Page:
Tag Archives: Children

Breed, Chase Novak


Title: Breed

Author: Chase Novak

Publisher: Mulholland Books, 2012

Summary/Review: Desperate to have a child of their own, a New York couple travels to Slovenia for a radical procedure which has horrifying results.

Alex and Leslie Twisden have tried just about everything to conceive a child but nothing has worked and they are running out of options. When former members of their infertility support group end up pregnant, Alex insists on knowing the secret to their success. This information and the Twisden’s desire to conceive lead them to Slovenia and the mysterious Dr. Kis. After undergoing a barbaric procedure, Leslie winds up pregnant and eventually gives birth to two healthy children, Adam and Alice.

When hormones can no longer be blamed for the new, strange and depraved thoughts and desires of Alex and Leslie, the true horror of Dr. Kis’ fertility treatment is discovered. Will it be in time to save their children?

Truly creepy and not for the squeamish, this novel is a wild ride. Fast paced and well written, you’ll be talking about this one for a while. 

Who will like this book? If you like horror and are looking for something a little different, this book is for you.

 If you like this, try this: “The Devil in Silver” by Victor LaValle has similar themes and creepiness, though his takes place in a mental institution.  If you’re interested in branching out into horror, Stephen King is always a safe (and popular) bet, as well as Dean Koontz – and for the classics lovers out there, “Frankenstein”, “Dracula”, and Edgar Allen Poe are also worth a try!

Recommended by: Sue B, Circulation Coordinator

If this looks like a book you would like to try, visit the Fairfield Public Library catalog to see if it’s available and/or place a hold!

Bringing up Bebe


Title: Bringing Up Bebe

Author: Pamela Druckerman

Publisher: Penguin Press, NY 2012

Summary: This is less a manual on raising children than it is a comparison on how mostly upper middle class children are raised in France and America. Pamela Druckerman, a former reporter for the Wall Street Journal, lives in Paris with her husband and three children. She started to think about “French parenting” after experiencing restaurant hell while on vacation with her first child, an 18 month old. Dinner was a horrifying, embarrassing experience involving picking up torn napkins and sugar packets, running after the child and leaving large tips to compensate for the mess left behind. After a few meals she noticed that the French families with children the same age as her daughter actually seemed to be enjoying themselves. The French children were sitting and eating, not shrieking, running around and tossing food and condiments on the floor. You can either consider this situation in the light of your own, possibly too relaxed, parenting skills or write a book about the differences between French and American parenting tactics. Pamela Druckerman decided on option #2.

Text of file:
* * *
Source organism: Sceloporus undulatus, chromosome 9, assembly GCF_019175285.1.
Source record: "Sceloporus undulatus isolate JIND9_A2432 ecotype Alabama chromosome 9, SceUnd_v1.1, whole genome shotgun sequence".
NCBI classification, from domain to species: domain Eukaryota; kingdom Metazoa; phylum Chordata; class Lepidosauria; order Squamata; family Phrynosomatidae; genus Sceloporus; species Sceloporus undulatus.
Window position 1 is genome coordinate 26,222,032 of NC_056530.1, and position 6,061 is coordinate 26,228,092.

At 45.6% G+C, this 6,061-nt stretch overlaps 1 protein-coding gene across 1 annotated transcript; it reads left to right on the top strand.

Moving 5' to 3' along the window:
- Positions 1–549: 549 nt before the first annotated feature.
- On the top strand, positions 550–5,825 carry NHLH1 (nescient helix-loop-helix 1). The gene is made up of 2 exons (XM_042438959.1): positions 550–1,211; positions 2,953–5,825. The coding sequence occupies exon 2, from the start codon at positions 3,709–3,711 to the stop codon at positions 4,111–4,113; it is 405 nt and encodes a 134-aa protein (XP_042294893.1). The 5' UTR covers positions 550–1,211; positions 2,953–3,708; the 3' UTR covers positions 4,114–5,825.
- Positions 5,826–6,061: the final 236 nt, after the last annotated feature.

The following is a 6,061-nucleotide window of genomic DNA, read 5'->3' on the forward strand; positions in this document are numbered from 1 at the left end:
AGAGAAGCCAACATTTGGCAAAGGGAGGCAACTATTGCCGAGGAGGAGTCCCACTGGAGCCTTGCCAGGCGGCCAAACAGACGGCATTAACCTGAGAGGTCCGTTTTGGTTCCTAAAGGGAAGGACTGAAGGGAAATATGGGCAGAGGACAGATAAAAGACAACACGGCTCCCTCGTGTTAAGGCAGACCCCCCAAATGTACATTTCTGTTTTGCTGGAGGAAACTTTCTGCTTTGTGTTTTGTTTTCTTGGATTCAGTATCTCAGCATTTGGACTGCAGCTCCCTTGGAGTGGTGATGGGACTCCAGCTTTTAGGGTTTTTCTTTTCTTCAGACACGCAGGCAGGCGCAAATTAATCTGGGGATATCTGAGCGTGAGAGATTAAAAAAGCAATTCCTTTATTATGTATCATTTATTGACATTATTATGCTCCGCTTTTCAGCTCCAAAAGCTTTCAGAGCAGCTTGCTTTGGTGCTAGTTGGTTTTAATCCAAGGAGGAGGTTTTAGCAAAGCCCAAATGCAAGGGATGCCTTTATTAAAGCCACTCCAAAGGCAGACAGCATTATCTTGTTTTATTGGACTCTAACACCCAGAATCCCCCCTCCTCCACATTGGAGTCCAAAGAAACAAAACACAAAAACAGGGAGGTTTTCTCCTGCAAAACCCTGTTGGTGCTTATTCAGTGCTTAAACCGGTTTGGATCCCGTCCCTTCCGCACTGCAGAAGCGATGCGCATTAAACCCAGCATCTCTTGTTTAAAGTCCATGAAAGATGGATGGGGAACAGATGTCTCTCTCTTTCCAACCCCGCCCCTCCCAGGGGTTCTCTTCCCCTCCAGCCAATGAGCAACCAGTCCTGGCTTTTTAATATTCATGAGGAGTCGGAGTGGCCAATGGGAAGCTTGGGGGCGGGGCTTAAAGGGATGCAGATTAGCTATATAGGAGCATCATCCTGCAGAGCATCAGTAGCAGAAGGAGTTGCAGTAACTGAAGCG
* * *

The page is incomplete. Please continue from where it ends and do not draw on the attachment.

I’m loath to condemn this entire country for sloppy, permissive parenting but I’m sure everyone knows that family with the kids that you just want to smack with a rolled up newspaper. I’ve never understood the concept of the child as the head of the household. Unless you’re contributing an income stream that far exceeds my own (and there probably are three year olds that do have an income stream that far exceeds my own) you might be a part of the household, but you are not the head. And that is a concept that does come through loud and clear in Bringing Up Bebe, the child is a part of the family unit, not the center. But is that a cultural concept or just plain common sense?

Two more desired attributes in a child that are mentioned in Druckerman’s book are the cultivation of self-reliance and allowing the child the freedom to learn on their own. I don’t know if there’s a term for “helicopter parent” in the French lexicon. Druckerman mentions her intention to childproof their apartment while renovating, including placing kidproof locks on every appliance and installing the type of oven door that doesn’t get hot. Her contractor, Regis, says the best way to childproof an oven is to “let the kid touch it once and he’ll quickly learn it’s hot.” Those second degree burns are a real learning experience.

I can’t imagine anyone actually wanting to raise a spoiled, dependent, self-centered child who is incapable of amusing themselves, a constant annoyance to everyone around them and will grow up lacking the skills needed to become an independent, self- supporting adult that you will be stuck with until you have the good fortune to die and then they will be cast homeless, helpless and clueless into the street to live out the rest of their miserable life eating from garbage cans and swilling cheap wine under a viaduct. But it happens.

Who Will Like This: Anyone interested in differing parenting techniques.

If you like this, try this: How Eskimos keep their babies warm : and other adventures in parenting around the world (from Argentina to Tanzania and everywhere in between) by Mei-Ling Hopgood Battle hymn of the tiger mother by Chua, Amy.

Recommended by: Sue D’Num, Library Assistant

Does this look like a book that interests you? Visit the Fairfield Public Library catalog to see if it’s available or to place a hold! [Link will open in a new window]